The theme of this story is one of the most basic human questions and one of the most profound human yearnings: If I had it to do all over again, how different would it be? The theme of the all-new Fantastic Four adventure that starts in this issue is Reed “doing it over,” and there could not be a better idea for the re-started Fantastic Four series itself. What will come of Reed’s second chance? What will The FF discover in the world to which they’re going? How will it affect their lives, their future, and the future of the Marvel Universe? Are we about to see a time of creative expansion reminiscent of those amazing issues when Lee and Kirby populated The FF’s world with new ideas and new characters to take our heroes—and us along with them—to new places? The creative opportunities of this story may pay off handsomely, if Dan Slott plays his cards right.
Of particular note in this issue is the role of Sue and Johnny. Look at what happens here with Sue; there’s a recurring pattern of her being the character who touches off fateful decisions. Last year in FF #5, Sue contemplated that moment in the original FF #1 when she said to Ben, “I never thought you would be a coward,” and Ben’s impulsive decision when she said it, and everything that has meant to Ben’s life since then, for which she feels a measure of personal responsibility. In this issue we learn that it was Sue’s goading of Ben that got Johnny trained as a space pilot. The implication is that Susan Storm Richards, in her own way, is as responsible for the creation of The Fantastic Four as Reed is. This pattern repeats yet again at the reveal of the Marvel-2, when Sue tells Ben that “no one will think the less of” him for not wanting to go on this mission, which has the same effect on Ben as before; it just takes longer this time. Sue’s ability to affect the decisions of other characters is an interesting twist of characterization, and it’s interesting to consider what else Sue might be capable of making other people around her do.
As for Johnny, perhaps the most interesting part of this yarn concerns him. Previous writers working with our Human Torch have indulged in the idea of Johnny being a kind of arrested adolescent with no clear focus for his life except being a part of The FF. Keeping Johnny perpetually as an overgrown kid has been a disservice to the character, who has after all been married (though it turned out to be a bogus sham marriage to a Skrull spy), thought he was going to be a father (I don’t want to get into that one), and divorced. The way some people have written Johnny, it’s as if none of that ever had any effect on him. Johnny has never been allowed to grow up and stay grown up. But what Dan Slott has found here is a way to grow the character in a way we’ve never seen him grow before, as someone who’s lived with an unexpressed calling, not only to great adventure, but to some great and yet-to-be-revealed destiny. Johnny feeling space “pulling” at him and calling to him is something new. The issues ahead of us beg the question of what it is that he’ll find once he’s “out there” this time—and what he’ll discover about himself. Again, if Slott plays his cards right, Johnny Storm, The Human Torch may just become a character to watch the way he originally was under Stan and Jack. This may be Johnny’s second “coming of age.”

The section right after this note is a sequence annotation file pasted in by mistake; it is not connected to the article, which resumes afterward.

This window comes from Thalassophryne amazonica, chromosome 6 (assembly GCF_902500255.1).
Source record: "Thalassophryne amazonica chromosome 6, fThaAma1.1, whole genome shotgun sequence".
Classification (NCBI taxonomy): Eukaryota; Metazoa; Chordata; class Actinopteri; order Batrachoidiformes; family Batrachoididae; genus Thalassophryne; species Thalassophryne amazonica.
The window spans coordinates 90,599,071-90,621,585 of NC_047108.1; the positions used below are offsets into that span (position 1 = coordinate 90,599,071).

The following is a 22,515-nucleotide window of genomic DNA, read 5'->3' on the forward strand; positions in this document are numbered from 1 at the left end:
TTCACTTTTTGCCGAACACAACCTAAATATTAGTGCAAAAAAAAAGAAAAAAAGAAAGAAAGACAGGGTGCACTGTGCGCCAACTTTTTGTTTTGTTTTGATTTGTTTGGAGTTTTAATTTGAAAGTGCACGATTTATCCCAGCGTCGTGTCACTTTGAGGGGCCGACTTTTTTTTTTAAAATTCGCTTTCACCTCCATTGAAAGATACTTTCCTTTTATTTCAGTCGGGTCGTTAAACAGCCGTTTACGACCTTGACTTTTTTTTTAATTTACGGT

In art notes, there’s the art of Paco Medina, whose rendering of The Thing leaves something to be desired; he comes out looking rather cartoonish in some scenes and panels of this issue. But Medina’s version of The Torch is a standout this time. Part of Johnny’s maturation as a character should be a physical maturing, a growing up into a sexy, romantic young heartthrob. Johnny should rightly be as sexy on paper as Chris Evans was in the Fantastic Four movies. Jack Kirby from the mid-60s onward, and George Perez, were both able to endow our Torch with something approaching that kind of quality. Medina’s art in this issue suggests it. In addition to an artist who can draw The Thing correctly and will get the damn beard off Reed, we also need someone who can draw a sexy young-adult Torch consistently. The art for this issue otherwise earns high marks.
There was a time when The Fantastic Four was a book of universe-expanding and universe-shaping discoveries, which introduced new characters and new ideas that made the Marvel Universe a richer and more wonder-filled place. Of course, that was with Jack Kirby at the helm, and no one expects current storytellers to operate on Kirby’s level. But this book should always have that kind of ambition, and with the new voyage of discovery on which The FF are embarking, we at least see a hint of that kind of spirit coming back. May this be as awesome a time as The Fantastic Four deserves.
Fantastic Four #14: The Richards Rocket Group Redux
- Writing - 9.5/109.5/10
- Storyline - 9.5/109.5/10
- Art - 9/109/10
- Color - 9/109/10
- Cover Art - 8/108/10
User Review( votes)